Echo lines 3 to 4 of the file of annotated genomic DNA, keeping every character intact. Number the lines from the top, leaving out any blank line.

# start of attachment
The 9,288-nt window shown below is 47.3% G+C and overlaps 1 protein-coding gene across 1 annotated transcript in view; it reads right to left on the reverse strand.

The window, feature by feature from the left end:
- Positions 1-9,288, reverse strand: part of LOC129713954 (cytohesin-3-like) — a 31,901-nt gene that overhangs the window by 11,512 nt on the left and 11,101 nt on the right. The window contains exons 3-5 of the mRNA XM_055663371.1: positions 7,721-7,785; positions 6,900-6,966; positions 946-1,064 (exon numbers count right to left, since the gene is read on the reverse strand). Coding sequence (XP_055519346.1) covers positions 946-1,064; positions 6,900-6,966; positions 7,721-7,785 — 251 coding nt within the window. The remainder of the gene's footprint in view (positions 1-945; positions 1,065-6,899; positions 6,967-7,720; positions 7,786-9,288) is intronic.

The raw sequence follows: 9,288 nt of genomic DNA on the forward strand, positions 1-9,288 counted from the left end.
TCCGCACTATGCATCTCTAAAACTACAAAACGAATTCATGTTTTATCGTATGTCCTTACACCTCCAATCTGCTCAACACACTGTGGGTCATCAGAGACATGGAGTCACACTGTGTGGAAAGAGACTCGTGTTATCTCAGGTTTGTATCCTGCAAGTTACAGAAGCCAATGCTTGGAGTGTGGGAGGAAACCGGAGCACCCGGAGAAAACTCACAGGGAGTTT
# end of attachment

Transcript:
- Positions 1-9,288, reverse strand: part of LOC129713954 (cytohesin-3-like) — a 31,901-nt gene that overhangs the window by 11,512 nt on the left and 11,101 nt on the right. The window contains exons 3-5 of the mRNA XM_055663371.1: positions 7,721-7,785; positions 6,900-6,966; positions 946-1,064 (exon numbers count right to left, since the gene is read on the reverse strand). Coding sequence (XP_055519346.1) covers positions 946-1,064; positions 6,900-6,966; positions 7,721-7,785 — 251 coding nt within the window. The remainder of the gene's footprint in view (positions 1-945; positions 1,065-6,899; positions 6,967-7,720; positions 7,786-9,288) is intronic.

The raw sequence follows: 9,288 nt of genomic DNA on the forward strand, positions 1-9,288 counted from the left end.